USA — Recalled Helmets No ‘Direct Risk’ to Soldiers

WASHINGTON — The Army recall of 44,000 Advanced Com­bat Hel­mets that were issued to sol­diers in Iraq and Afghanistan is the result of a Depart­ment of Jus­tice inves­ti­ga­tion as well as inde­pen­dent tests that show the hel­mets do not meet Army stan­dards, mil­i­tary offi­cials said today.

Army offi­cials say the recalled hel­mets are not a “direct risk” to soldiers. 

Army Brig. Gen. Peter Fuller told reporters today that while the hel­mets failed to meet Army stan­dards, there is no evi­dence that any sol­dier was ever harmed from their use. The recalled hel­mets pro­vid­ed a safe degree of pro­tec­tion, Fuller said, but they were “just not up to our stan­dards.” The Army, he said, is with­draw­ing the hel­mets from the field. 

Fuller heads up Pro­gram Exec­u­tive Office-Sol­dier, a Fort Belvoir, Va.,-based orga­ni­za­tion that over­sees the devel­op­ment and test­ing of Army equipment. 

The recall involves about 4 per­cent of about 1.6 mil­lion Advanced Com­bat Hel­mets that are in the Army’s inven­to­ry, PEO-Sol­dier offi­cials said. 

Fuller said the Army issued a May 13 direc­tive to com­bat­ant com­man­ders in Iraq and Afghanistan call­ing for the imme­di­ate turn-in of hel­mets man­u­fac­tured by Armor­Source, the contractor. 

The recall, Fuller explained, is the result of a Depart­ment of Jus­tice inves­ti­ga­tion, and indi­vid­ual tests con­duct­ed at Aberdeen Prov­ing Ground, Md., which proved the hel­met did not meet Army stan­dards. The gen­er­al said he could not elab­o­rate on the DOJ find­ings because of the ongo­ing investigation. 

“Our num­ber-one mis­sion is to ensure every soldier’s lethal sur­viv­abil­i­ty equip­ment can sur­vive in any envi­ron­ment, and a hel­met is a per­son­al piece of equip­ment that pro­vides that sur­viv­abil­i­ty,” Fuller said. “We want to make sure they nev­er have any ques­tion as to whether or not this will be able to stop what it needs to stop.”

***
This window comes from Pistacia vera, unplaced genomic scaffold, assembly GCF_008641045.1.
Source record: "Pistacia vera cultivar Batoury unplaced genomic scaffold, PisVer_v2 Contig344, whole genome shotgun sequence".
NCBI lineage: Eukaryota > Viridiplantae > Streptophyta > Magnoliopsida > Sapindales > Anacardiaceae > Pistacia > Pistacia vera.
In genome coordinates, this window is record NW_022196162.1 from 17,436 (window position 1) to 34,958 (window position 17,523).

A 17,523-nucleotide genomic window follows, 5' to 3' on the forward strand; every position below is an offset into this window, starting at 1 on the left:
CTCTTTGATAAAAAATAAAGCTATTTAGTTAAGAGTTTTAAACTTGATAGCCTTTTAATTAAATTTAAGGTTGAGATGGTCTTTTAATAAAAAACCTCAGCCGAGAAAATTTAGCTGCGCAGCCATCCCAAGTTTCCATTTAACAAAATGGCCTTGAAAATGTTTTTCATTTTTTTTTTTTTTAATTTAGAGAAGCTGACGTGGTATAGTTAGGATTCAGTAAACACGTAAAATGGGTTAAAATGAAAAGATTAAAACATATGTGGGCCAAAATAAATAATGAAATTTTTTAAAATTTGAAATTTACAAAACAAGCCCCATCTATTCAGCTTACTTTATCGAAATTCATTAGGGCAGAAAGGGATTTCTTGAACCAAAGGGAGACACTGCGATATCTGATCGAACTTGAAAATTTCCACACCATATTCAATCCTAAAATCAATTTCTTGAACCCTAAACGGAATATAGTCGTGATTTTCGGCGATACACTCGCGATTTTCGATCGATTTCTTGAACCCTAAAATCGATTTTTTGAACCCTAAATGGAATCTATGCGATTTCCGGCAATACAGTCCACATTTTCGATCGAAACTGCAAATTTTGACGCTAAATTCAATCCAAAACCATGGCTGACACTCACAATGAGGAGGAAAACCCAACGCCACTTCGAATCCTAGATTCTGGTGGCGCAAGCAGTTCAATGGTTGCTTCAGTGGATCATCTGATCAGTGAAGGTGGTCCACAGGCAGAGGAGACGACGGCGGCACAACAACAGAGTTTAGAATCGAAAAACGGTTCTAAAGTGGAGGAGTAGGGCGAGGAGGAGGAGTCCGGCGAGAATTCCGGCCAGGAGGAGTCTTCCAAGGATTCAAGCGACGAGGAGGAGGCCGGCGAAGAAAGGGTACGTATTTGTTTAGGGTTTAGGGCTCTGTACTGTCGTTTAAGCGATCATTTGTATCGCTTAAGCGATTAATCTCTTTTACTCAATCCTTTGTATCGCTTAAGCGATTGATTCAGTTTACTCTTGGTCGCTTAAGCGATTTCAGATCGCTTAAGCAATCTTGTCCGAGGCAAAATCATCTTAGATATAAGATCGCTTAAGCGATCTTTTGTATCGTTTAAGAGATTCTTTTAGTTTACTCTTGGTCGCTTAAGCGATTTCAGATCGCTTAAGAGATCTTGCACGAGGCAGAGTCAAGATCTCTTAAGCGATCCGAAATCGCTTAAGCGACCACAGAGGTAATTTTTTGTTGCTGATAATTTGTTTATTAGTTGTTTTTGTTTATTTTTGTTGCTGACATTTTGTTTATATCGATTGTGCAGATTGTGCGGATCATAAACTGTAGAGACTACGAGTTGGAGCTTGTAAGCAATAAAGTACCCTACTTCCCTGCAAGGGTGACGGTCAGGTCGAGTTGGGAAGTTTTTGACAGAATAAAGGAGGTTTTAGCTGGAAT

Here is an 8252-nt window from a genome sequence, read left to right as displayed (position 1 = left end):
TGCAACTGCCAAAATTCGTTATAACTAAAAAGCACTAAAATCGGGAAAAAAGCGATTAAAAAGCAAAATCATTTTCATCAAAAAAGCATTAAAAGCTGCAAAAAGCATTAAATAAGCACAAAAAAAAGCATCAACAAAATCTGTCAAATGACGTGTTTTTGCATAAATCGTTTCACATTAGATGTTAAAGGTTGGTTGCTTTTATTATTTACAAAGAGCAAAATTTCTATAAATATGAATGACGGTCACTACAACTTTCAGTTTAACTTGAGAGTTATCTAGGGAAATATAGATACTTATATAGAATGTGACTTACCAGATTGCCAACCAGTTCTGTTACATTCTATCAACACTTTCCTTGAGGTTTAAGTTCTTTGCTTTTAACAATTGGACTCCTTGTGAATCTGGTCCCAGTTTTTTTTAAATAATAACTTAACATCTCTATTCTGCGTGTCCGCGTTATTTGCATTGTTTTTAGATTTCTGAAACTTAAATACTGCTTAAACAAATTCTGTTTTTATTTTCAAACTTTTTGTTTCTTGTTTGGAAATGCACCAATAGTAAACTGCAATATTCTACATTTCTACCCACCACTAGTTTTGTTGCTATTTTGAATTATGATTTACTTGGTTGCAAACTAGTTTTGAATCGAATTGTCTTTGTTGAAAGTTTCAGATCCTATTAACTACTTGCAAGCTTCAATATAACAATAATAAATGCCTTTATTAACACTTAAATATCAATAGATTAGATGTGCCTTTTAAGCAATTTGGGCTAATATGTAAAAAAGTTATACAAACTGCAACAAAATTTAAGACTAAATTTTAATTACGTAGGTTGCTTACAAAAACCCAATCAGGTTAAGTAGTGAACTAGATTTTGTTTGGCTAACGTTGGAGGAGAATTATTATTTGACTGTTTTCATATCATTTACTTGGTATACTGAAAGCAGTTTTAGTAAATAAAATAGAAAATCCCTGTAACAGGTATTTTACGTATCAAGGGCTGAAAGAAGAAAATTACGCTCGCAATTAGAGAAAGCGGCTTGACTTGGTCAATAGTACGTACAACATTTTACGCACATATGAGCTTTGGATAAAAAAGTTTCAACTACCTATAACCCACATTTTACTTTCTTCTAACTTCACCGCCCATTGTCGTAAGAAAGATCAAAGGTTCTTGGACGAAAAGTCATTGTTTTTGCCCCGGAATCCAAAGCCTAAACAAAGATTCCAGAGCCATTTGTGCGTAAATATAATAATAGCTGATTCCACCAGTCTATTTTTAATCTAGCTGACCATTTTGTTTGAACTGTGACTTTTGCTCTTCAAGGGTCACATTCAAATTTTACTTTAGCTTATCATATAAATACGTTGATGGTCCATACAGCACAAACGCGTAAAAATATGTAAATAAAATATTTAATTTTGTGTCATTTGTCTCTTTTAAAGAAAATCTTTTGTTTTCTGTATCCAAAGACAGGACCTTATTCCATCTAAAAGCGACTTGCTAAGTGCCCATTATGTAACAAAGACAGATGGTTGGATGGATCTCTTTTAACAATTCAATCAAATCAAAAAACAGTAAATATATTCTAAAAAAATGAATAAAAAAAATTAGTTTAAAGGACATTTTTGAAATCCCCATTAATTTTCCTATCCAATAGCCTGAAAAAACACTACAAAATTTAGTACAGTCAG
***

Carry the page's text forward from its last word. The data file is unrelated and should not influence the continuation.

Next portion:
Fuller said the Army began the recall process imme­di­ate­ly upon noti­fi­ca­tion of the DOJ inves­ti­ga­tion and after the results of inde­pen­dent test­ing revealed flaws in the bal­lis­tic capa­bil­i­ty of the hel­met. In Jan­u­ary, the Army was noti­fied by the DOJ of the inves­ti­ga­tion after the paint on some hel­mets began peel­ing. The hel­mets were then sub­ject­ed to fur­ther tests by the Army, which deter­mined the bal­lis­tic defect. 

The recall notice was issued as a pre­cau­tion­ary mea­sure, Fuller said. 

So far, none of the recalled hel­mets have been found at the Bagram Air­field Cen­tral Issue Facil­i­ty, the main sup­ply hub for troops deployed in Afghanistan, PEO-Sol­dier offi­cials said. 

Mike Brown, the direc­tor of sup­ply for Army logis­tics, said hel­met inspec­tions are cur­rent­ly under­way in Iraq and Afghanistan. Recalled hel­mets are being turned in, he said. 

Army Com­mand Sgt. Maj. Bernard C. McPher­son, the PEO-Sol­dier senior enlist­ed advi­sor, said the Army is work­ing at every lev­el to ensure all affect­ed hel­mets are account­ed for. 

“Hel­mets in the field will be detect­ed dur­ing pre-com­bat checks and inspec­tions by sergeants and [oth­er] lead­ers,” McPher­son said. 

Army Col. William Cole, the project man­ag­er for Sol­dier Pro­tec­tion and Indi­vid­ual Equip­ment, said Armor­Source had man­u­fac­tured rough­ly 102,000 of the Advanced Com­bat Hel­mets. Of that num­ber, he said, 55,000 hel­mets remain in the ware­house sup­ply sys­tem, with about 3,000 hav­ing been issued to oth­er ser­vices through the Defense Sup­ply Cen­ter, Philadelphia. 

The Army is com­mit­ted to find­ing and obtain­ing all of the defec­tive hel­mets, Cole said. “That’s why we are doing this through dili­gence, right now, to find them,” he said. 

The Army has three oth­er hel­met man­u­fac­tur­ers. They are: MSA North Amer­i­ca, BAE Sys­tems, and Gen­tex Corp. 

U.S. Depart­ment of Defense
Office of the Assis­tant Sec­re­tary of Defense (Pub­lic Affairs) 

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